NU considers Dean’s role

Elizabeth Campbell

Northwestern students and faculty are questioning whether former Vermont Gov. Howard Dean’s new role as chairman of the Democratic National Committee will bolster or hurt the ailing party.

“Standing up for our beliefs, organizing and transforming our party into a grassroots organization that can win in all 50 states: That’s how we will rebuild the Democratic Party,” Dean said, outlining his plan during his acceptance speech Saturday. Dean won a voice vote after six challengers dropped out.

College Democrats President Andrew Proksel said he thinks Dean’s new role is a good move for the Democrats, despite some party members’ concerns about Dean’s blunt character.

“We are supposed to be loud and outspoken,” said Proksel, a Weinberg junior. “We are supposed to speak out against injustice.”

Proksel added that Dean’s personality could be exactly what the Democrats need to confront the problems of the 2004 election.

“(Hopefully) the message will become very concise, and it will be very hard to call the Democrats flip-floppers,” Proksel said.

Dean spoke to students on campus November at a College Democrats event. Proksel said Dean’s energizing presence made him a top choice for speaker.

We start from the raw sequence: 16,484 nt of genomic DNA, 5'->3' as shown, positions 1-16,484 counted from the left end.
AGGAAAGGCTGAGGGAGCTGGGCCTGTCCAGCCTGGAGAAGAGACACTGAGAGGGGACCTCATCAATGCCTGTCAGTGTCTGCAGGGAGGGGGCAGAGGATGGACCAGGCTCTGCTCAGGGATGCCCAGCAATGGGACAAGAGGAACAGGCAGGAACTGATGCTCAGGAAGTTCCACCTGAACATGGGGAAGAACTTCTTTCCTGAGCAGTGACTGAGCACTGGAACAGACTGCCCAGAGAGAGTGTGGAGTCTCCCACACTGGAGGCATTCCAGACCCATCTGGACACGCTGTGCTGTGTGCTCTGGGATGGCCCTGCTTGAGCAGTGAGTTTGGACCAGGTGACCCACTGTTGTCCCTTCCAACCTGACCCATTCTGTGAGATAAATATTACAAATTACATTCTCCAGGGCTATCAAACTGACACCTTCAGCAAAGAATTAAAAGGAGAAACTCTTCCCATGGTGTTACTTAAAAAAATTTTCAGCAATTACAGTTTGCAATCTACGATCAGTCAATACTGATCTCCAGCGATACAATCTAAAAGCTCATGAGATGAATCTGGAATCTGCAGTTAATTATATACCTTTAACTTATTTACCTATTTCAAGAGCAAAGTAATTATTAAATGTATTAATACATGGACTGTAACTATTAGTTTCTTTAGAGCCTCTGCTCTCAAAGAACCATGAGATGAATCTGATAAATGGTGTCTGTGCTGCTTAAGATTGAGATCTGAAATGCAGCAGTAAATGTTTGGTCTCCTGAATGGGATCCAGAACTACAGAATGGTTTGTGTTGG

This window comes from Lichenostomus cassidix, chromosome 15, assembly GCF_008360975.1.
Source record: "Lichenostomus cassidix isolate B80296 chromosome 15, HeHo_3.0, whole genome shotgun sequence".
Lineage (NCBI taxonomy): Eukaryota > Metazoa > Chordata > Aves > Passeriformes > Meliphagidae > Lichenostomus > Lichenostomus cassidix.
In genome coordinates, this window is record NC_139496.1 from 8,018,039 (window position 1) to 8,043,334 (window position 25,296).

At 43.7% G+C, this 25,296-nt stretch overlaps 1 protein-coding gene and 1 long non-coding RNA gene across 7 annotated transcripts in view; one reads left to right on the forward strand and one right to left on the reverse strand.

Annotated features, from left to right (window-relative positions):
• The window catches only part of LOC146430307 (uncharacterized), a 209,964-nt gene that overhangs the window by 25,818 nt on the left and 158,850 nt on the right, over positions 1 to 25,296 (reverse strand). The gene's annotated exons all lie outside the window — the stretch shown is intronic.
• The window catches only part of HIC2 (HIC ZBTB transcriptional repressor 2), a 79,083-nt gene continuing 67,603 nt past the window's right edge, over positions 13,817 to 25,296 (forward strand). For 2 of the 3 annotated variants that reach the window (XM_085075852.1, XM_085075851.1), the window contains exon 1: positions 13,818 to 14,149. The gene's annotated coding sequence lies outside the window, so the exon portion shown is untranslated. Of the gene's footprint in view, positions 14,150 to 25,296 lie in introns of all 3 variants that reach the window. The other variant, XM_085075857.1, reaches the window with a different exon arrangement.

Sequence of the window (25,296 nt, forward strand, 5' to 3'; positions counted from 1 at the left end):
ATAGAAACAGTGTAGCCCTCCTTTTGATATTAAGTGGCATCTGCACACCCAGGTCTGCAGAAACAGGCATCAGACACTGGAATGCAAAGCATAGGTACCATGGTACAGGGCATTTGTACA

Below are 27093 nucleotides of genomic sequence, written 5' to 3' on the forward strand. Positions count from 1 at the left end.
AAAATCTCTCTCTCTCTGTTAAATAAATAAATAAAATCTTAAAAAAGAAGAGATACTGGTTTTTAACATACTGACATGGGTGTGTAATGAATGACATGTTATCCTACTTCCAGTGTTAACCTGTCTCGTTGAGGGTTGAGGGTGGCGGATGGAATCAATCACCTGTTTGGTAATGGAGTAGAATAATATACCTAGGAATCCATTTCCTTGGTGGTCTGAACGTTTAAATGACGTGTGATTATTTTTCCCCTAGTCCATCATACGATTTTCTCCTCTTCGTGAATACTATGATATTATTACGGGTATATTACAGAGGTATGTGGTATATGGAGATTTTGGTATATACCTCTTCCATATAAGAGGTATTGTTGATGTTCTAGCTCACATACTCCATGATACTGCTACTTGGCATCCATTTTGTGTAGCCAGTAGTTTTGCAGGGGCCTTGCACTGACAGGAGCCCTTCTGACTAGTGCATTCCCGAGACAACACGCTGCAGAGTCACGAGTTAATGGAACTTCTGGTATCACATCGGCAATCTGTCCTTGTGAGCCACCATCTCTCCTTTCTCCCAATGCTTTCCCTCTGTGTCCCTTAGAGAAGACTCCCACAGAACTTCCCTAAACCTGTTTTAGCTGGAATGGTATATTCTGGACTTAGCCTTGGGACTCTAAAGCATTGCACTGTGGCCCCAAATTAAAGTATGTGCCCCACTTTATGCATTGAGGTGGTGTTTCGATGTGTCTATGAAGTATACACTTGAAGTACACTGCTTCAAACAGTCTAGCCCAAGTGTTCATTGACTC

Student support for Dean, however, is not a new phenomenon. Carlton Willey, Weinberg ’04, and Jodi Genshaft, Medill ’04, started the group Northwestern Students for Dean in August 2003, during the early stages of Dean’s presidential primary campaign.

Willey said the group had 35 to 50 active members and, at its peak, an e-mail list reaching 400 to 500 students .

Northwestern students were “issue warriors,” mobilizing behind Dean’s stance on health care, foreign policy and civil rights issues, Willey said.

He said the group lost momentum after Dean’s infamous scream in Iowa and ceased to exist after his loss in New Hampshire.

“I think he’ll have a two-pronged approach — to market the Democrats’ ideas better and two, to weaken the marketing machine of the Republican Party,” Willey predicted.

Others are skeptical of Dean’s ability to improve Democrats’ relationship with voters.

Medill sophomore Guy Benson, co-host of WNUR show “Feedback” and member of College Republicans, said Dean’s new position “is outstanding news for the Republican party.”

“His abrasive nature and out-of-the-mainstream views will present an image problem for a party that is in desperate need of moderation,” Benson said.

Others said Dean’s personality will effectively communicate the party’s message to voters.

Ben Snyder, vice president and president-elect of College Republicans, said he wonders what side of Dean will emerge as he starts his

new role.

“It will be interesting to see if he’s a screaming politician who’s melting down in the primary,” said Snyder, a Weinberg junior.

“Or if he’s the one who came out of nowhere to mount such an effective campaign at the beginning.”

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